In preparation for the procedure, in selected cases, patients are provided with an oral analgesic and oral anxiolytic. The patient is positioned comfortably in a treatment chair so that the treating surgeon has access to both sides of the face as this is a bilateral procedure. After cleaning the facial skin with a standard prep solution, the skin is dried and specific markings are made on the skin surface ( Figure 3.3 ). It is helpful to mark out the depths of the frown lines as well as marking the lateral extent of the corrugator muscle. This is identified by asking the patient to squeeze the eyebrows together and a pen mark is placed at the lateral dimple that appears on the skin. This reference mark aids the surgeon’s judgment when the probe is being moved medially and encounters muscle tissue. At this point, and further medially, the distinction between nerve stimulation versus muscle stimulation can become more difficult. Another reference mark is made vertically on the forehead to mark the parasagittal plane of the midpupillary line. This surface marking limits the medial extent of any RF ablation so as to avoid injury to the main sensory neurovascular bundle which is a few millimeters more medial at the medial corneal limbus. For similar reasons, the inferior aspect of the midpupillary line is also marked on the lower eyelid skin to remind the operator of the infraorbital sensory nerve when ablations are performed for the angular nerve.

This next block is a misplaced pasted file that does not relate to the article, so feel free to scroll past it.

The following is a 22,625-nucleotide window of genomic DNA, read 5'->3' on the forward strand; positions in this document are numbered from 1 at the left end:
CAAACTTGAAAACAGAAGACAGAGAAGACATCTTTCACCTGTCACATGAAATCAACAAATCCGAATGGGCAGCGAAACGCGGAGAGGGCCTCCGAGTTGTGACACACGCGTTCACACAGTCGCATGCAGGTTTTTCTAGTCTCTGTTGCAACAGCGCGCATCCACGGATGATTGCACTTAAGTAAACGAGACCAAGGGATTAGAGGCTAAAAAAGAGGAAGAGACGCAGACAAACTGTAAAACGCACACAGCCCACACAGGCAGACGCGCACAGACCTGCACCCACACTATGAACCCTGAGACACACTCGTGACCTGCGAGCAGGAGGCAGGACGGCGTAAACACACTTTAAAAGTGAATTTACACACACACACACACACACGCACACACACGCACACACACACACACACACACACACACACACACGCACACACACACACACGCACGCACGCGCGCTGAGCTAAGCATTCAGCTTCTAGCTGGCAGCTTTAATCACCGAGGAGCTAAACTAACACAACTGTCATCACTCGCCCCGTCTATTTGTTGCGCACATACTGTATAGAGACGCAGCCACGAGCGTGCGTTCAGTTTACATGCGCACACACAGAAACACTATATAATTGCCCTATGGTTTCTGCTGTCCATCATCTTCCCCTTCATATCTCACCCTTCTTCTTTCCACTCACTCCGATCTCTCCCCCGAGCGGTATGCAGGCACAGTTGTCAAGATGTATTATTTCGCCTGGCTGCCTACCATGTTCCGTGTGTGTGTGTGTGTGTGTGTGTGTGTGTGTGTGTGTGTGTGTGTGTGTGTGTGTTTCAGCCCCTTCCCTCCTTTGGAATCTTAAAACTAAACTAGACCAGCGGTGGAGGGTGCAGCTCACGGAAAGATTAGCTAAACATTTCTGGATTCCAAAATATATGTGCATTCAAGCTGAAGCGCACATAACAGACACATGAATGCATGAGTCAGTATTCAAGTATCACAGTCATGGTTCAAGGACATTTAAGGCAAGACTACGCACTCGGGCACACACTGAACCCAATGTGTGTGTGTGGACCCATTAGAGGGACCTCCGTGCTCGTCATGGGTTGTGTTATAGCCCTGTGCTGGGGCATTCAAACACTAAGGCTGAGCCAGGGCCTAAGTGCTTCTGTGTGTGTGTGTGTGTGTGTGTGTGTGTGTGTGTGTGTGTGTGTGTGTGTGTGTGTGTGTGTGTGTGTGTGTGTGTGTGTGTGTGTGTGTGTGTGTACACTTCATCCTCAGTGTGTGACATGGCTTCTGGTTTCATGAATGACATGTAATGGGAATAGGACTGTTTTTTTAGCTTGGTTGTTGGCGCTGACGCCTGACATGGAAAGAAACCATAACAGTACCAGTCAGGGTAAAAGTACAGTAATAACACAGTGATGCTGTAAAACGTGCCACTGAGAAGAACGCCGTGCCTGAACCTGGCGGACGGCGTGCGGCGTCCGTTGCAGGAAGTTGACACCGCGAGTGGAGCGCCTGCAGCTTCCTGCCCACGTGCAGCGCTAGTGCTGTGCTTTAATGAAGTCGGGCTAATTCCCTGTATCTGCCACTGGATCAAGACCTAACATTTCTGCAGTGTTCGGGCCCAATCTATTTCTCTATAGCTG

May 14, 2019 | Posted by in Aesthetic plastic surgery | Comments Off on Radiofrequency ablation for the reduction of glabellar frowning